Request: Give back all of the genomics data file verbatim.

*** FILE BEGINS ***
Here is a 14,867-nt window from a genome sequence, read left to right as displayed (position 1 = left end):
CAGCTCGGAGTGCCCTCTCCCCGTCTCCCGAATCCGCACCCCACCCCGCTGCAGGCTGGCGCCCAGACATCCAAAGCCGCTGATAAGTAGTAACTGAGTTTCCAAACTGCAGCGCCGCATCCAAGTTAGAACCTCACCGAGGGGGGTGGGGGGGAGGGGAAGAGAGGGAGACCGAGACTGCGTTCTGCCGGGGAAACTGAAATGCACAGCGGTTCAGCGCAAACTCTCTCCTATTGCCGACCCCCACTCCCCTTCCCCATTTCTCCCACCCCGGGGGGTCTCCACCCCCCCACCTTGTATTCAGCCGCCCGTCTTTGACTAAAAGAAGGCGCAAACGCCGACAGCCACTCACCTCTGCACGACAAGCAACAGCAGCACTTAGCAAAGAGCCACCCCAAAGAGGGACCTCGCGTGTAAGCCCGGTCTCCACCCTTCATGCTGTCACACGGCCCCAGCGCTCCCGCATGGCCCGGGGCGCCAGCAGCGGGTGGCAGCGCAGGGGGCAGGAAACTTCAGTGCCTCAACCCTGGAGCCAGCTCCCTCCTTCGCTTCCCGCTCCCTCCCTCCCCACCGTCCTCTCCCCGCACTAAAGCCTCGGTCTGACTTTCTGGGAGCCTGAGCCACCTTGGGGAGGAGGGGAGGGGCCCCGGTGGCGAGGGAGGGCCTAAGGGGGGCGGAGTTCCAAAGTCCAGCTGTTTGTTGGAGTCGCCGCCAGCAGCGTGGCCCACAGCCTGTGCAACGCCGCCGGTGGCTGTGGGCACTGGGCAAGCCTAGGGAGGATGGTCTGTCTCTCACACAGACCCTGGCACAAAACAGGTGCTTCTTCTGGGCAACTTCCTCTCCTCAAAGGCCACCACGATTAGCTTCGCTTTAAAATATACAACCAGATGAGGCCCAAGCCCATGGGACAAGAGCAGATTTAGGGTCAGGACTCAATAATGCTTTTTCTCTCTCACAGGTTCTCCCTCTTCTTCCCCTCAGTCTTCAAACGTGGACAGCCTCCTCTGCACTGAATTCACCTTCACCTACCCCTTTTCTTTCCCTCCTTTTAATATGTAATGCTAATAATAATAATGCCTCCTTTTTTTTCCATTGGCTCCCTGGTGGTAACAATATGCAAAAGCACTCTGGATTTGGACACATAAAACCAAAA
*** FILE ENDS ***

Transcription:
Here is a 14,867-nt window from a genome sequence, read left to right as displayed (position 1 = left end):
CAGCTCGGAGTGCCCTCTCCCCGTCTCCCGAATCCGCACCCCACCCCGCTGCAGGCTGGCGCCCAGACATCCAAAGCCGCTGATAAGTAGTAACTGAGTTTCCAAACTGCAGCGCCGCATCCAAGTTAGAACCTCACCGAGGGGGGTGGGGGGGAGGGGAAGAGAGGGAGACCGAGACTGCGTTCTGCCGGGGAAACTGAAATGCACAGCGGTTCAGCGCAAACTCTCTCCTATTGCCGACCCCCACTCCCCTTCCCCATTTCTCCCACCCCGGGGGGTCTCCACCCCCCCACCTTGTATTCAGCCGCCCGTCTTTGACTAAAAGAAGGCGCAAACGCCGACAGCCACTCACCTCTGCACGACAAGCAACAGCAGCACTTAGCAAAGAGCCACCCCAAAGAGGGACCTCGCGTGTAAGCCCGGTCTCCACCCTTCATGCTGTCACACGGCCCCAGCGCTCCCGCATGGCCCGGGGCGCCAGCAGCGGGTGGCAGCGCAGGGGGCAGGAAACTTCAGTGCCTCAACCCTGGAGCCAGCTCCCTCCTTCGCTTCCCGCTCCCTCCCTCCCCACCGTCCTCTCCCCGCACTAAAGCCTCGGTCTGACTTTCTGGGAGCCTGAGCCACCTTGGGGAGGAGGGGAGGGGCCCCGGTGGCGAGGGAGGGCCTAAGGGGGGCGGAGTTCCAAAGTCCAGCTGTTTGTTGGAGTCGCCGCCAGCAGCGTGGCCCACAGCCTGTGCAACGCCGCCGGTGGCTGTGGGCACTGGGCAAGCCTAGGGAGGATGGTCTGTCTCTCACACAGACCCTGGCACAAAACAGGTGCTTCTTCTGGGCAACTTCCTCTCCTCAAAGGCCACCACGATTAGCTTCGCTTTAAAATATACAACCAGATGAGGCCCAAGCCCATGGGACAAGAGCAGATTTAGGGTCAGGACTCAATAATGCTTTTTCTCTCTCACAGGTTCTCCCTCTTCTTCCCCTCAGTCTTCAAACGTGGACAGCCTCCTCTGCACTGAATTCACCTTCACCTACCCCTTTTCTTTCCCTCCTTTTAATATGTAATGCTAATAATAATAATGCCTCCTTTTTTTTCCATTGGCTCCCTGGTGGTAACAATATGCAAAAGCACTCTGGATTTGGACACATAAAACCAAAA